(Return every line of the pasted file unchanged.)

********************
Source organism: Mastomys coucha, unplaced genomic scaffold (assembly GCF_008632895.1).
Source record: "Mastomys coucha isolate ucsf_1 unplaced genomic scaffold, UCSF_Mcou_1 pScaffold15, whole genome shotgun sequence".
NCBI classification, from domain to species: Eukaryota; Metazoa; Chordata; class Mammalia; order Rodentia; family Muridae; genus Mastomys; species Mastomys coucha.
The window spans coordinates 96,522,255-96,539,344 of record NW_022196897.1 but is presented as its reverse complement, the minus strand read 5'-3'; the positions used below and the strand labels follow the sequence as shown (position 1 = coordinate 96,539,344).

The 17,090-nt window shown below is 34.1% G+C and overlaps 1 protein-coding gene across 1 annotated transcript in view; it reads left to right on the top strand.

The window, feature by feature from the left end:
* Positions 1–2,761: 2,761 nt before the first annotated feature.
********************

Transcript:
Source organism: Mastomys coucha, unplaced genomic scaffold (assembly GCF_008632895.1).
Source record: "Mastomys coucha isolate ucsf_1 unplaced genomic scaffold, UCSF_Mcou_1 pScaffold15, whole genome shotgun sequence".
NCBI classification, from domain to species: Eukaryota; Metazoa; Chordata; class Mammalia; order Rodentia; family Muridae; genus Mastomys; species Mastomys coucha.
The window spans coordinates 96,522,255-96,539,344 of record NW_022196897.1 but is presented as its reverse complement, the minus strand read 5'-3'; the positions used below and the strand labels follow the sequence as shown (position 1 = coordinate 96,539,344).

The 17,090-nt window shown below is 34.1% G+C and overlaps 1 protein-coding gene across 1 annotated transcript in view; it reads left to right on the top strand.

The window, feature by feature from the left end:
* Positions 1–2,761: 2,761 nt before the first annotated feature.